Estate Planning Pitfall: You don’t have a buy-sell agreement for your business

If you own an interest in a closely held business, it’s critical to have a well-designed, properly funded buy-sell agreement. Without one, an owner’s death can have a negative effect on the surviving owners.

If one of your co-owners dies, for example, you may be forced to go into business with his or her family or other heirs. And if you die, your family’s financial security may depend on your co-owners’ ability to continue operating the business successfully.

There’s also the question of estate taxes. With the federal gift and estate tax exemption currently at $5.34 million, estate taxes affect fewer people than they once did. But estate taxes can bring about a forced sale of the business if your estate is large enough and your family lacks liquid assets to satisfy the tax liability.

A buy-sell agreement requires (or permits) the company or the remaining owners to buy the interest of an owner who dies, becomes disabled, retires or otherwise leaves the business. It also establishes a valuation mechanism for setting the price and payment terms. In the case of death, the buyout typically is funded by life insurance, which provides a source of liquid funds to purchase the deceased owner’s shares and cover any estate taxes or other expenses.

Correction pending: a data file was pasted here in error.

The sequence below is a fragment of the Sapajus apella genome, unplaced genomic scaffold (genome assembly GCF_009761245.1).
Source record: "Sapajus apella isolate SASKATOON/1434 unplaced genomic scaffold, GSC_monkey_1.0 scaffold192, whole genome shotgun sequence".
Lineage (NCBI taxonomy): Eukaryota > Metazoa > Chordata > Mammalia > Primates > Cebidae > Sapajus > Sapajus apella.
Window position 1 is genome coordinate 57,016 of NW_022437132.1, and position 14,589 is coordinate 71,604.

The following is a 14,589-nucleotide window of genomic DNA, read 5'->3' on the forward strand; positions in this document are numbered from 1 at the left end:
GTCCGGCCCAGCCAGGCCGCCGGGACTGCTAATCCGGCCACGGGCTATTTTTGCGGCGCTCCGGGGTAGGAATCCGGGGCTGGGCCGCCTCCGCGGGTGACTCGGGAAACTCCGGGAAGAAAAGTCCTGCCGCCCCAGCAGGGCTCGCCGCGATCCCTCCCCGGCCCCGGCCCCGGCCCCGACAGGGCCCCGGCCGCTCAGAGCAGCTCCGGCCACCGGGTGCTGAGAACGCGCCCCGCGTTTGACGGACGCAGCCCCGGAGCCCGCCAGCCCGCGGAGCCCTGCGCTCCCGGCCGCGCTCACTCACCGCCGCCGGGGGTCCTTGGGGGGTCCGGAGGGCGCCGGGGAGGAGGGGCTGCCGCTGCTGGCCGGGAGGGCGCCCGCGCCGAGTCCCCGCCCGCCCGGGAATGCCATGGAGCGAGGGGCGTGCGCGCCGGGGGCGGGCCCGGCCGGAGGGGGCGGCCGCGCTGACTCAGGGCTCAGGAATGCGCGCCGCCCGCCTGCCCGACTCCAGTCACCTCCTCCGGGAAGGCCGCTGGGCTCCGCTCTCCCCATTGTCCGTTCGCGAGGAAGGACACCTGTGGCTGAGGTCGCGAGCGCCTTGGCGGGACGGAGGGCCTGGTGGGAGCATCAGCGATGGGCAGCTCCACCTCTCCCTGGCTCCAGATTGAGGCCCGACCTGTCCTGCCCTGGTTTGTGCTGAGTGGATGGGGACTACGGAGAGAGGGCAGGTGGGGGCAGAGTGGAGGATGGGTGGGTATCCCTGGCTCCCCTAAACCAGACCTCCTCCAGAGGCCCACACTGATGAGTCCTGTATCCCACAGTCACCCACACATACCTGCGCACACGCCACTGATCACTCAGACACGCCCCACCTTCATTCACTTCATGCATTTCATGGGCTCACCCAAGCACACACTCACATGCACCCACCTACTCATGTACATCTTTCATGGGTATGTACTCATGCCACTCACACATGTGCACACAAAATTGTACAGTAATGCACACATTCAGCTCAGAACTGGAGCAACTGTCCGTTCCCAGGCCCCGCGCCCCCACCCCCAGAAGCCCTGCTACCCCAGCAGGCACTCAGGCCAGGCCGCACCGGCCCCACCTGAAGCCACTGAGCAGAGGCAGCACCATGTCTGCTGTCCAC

There are two basic types of a buy-sell agreement: a redemption agreement, under which the business buys back a departing owner’s interest, and a cross-purchase agreement, under which the remaining owners buy the interest.

Depending on the structure of your business and other factors, the type of agreement you choose may have significant income tax implications. Your advisor can help you design a buy-sell agreement that’s right for your business.

Topics:  Buy-Sell Agreements, Estate Planning, Estate Tax

Published In: General Business Updates, Tax Updates, Wills, Trusts, & Estate Planning Updates

DISCLAIMER: Because of the generality of this update, the information provided herein may not be applicable in all situations and should not be acted upon without specific legal advice based on particular situations.

© Adler Pollock & Sheehan P.C. | Attorney Advertising

Don't miss a thing! Build a custom news brief:

Read fresh new writing on compliance, cybersecurity, Dodd-Frank, whistleblowers, social media, hiring & firing, patent reform, the NLRB, Obamacare, the SEC…

…or whatever matters the most to you. Follow authors, firms, and topics on JD Supra.

Create your news brief now - it's free and easy »